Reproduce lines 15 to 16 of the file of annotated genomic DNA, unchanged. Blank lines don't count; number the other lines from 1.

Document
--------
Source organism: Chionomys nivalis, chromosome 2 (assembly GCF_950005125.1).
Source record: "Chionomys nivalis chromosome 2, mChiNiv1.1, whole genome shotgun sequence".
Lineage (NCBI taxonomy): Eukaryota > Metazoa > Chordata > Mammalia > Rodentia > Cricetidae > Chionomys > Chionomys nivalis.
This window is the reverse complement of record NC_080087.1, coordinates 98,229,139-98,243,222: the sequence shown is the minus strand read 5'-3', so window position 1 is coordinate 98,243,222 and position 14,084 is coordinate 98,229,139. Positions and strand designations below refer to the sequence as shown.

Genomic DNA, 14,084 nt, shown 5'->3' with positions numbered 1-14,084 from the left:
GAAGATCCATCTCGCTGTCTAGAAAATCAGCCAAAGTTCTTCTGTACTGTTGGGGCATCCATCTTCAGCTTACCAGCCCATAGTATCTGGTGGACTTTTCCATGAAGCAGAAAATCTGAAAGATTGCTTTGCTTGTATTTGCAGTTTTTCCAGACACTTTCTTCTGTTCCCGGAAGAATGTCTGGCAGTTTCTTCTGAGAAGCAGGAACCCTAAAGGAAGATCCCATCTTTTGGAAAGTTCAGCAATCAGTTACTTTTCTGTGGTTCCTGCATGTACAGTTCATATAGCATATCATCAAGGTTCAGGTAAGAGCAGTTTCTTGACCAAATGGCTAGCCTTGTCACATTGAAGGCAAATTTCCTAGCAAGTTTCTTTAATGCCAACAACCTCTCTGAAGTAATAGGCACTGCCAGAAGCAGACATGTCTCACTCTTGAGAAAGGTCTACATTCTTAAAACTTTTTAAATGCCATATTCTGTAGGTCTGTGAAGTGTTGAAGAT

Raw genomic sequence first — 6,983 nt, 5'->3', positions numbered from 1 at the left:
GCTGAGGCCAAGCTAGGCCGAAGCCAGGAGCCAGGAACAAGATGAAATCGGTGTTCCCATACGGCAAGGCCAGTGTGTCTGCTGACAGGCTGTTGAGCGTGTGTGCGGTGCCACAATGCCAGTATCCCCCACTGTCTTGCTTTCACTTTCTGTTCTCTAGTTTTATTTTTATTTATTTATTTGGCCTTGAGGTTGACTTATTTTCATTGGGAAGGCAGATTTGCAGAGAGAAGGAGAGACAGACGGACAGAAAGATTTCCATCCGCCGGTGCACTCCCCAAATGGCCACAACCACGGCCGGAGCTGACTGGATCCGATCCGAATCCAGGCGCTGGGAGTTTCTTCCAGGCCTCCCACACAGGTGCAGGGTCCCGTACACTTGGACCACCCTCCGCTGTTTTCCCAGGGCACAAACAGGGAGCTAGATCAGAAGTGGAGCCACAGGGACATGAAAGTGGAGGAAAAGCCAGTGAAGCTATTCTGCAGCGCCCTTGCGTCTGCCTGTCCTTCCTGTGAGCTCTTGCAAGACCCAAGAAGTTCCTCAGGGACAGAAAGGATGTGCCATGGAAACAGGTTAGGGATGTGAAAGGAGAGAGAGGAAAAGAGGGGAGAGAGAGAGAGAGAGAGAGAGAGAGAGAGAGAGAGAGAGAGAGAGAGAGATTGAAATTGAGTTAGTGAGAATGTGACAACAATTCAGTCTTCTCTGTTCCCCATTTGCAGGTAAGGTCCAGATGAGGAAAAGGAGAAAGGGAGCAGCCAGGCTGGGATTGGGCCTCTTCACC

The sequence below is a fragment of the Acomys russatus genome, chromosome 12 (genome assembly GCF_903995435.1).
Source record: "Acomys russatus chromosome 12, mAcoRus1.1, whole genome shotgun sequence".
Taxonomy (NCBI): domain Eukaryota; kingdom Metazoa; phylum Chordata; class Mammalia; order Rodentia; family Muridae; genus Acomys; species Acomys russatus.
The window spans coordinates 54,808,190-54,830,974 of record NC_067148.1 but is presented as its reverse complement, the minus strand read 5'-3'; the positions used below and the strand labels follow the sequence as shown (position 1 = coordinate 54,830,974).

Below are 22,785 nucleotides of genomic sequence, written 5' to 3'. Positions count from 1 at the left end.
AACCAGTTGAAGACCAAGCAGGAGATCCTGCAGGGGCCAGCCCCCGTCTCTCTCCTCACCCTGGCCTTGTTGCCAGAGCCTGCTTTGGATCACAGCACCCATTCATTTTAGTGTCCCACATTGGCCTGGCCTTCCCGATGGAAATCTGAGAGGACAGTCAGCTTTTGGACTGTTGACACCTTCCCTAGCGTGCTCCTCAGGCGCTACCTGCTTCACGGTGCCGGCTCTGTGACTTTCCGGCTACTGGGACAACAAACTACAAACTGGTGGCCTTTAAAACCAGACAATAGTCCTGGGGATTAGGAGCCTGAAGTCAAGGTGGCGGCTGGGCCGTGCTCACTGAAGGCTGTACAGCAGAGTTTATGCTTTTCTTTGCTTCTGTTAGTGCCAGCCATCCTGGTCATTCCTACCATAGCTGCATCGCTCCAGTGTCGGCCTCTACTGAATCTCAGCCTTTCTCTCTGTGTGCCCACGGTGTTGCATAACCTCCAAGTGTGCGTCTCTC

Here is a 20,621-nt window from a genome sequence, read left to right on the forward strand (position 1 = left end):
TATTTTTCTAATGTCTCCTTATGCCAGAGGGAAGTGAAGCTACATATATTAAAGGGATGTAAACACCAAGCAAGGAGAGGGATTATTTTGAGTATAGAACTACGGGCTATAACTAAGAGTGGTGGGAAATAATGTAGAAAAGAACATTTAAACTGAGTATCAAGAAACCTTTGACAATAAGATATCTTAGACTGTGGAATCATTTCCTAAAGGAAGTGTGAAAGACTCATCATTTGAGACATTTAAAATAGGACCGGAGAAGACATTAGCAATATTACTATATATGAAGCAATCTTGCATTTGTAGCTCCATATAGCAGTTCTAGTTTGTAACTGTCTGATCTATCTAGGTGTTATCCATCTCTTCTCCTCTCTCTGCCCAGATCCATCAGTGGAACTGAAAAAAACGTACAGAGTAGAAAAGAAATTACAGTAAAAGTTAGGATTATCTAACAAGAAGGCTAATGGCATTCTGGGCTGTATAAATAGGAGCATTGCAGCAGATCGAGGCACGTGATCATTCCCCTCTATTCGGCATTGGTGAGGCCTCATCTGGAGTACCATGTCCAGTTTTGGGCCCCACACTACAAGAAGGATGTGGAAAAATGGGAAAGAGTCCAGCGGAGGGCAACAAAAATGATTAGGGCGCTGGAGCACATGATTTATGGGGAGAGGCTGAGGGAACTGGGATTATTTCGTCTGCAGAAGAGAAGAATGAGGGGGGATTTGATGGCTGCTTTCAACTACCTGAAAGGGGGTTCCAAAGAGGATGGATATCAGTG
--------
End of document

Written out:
Here is a 20,621-nt window from a genome sequence, read left to right on the forward strand (position 1 = left end):
TATTTTTCTAATGTCTCCTTATGCCAGAGGGAAGTGAAGCTACATATATTAAAGGGATGTAAACACCAAGCAAGGAGAGGGATTATTTTGAGTATAGAACTACGGGCTATAACTAAGAGTGGTGGGAAATAATGTAGAAAAGAACATTTAAACTGAGTATCAAGAAACCTTTGACAATAAGATATCTTAGACTGTGGAATCATTTCCTAAAGGAAGTGTGAAAGACTCATCATTTGAGACATTTAAAATAGGACCGGAGAAGACATTAGCAATATTACTATATATGAAGCAATCTTGCATTTGTAGCTCCATATAGCAGTTCTAGTTTGTAACTGTCTGATCTATCTAGGTGTTATCCATCTCTTCTCCTCTCTCTGCCCAGATCCATCAGTGGAACTGAAAAAAACGTACAGAGTAGAAAAGAAATTACAGTAAAAGTTAGGATTATCTAACAAGAAGGCTAATGGCATTCTGGGCTGTATAAATAGGAGCATTGCAGCAGATCGAGGCACGTGATCATTCCCCTCTATTCGGCATTGGTGAGGCCTCATCTGGAGTACCATGTCCAGTTTTGGGCCCCACACTACAAGAAGGATGTGGAAAAATGGGAAAGAGTCCAGCGGAGGGCAACAAAAATGATTAGGGCGCTGGAGCACATGATTTATGGGGAGAGGCTGAGGGAACTGGGATTATTTCGTCTGCAGAAGAGAAGAATGAGGGGGGATTTGATGGCTGCTTTCAACTACCTGAAAGGGGGTTCCAAAGAGGATGGATATCAGTG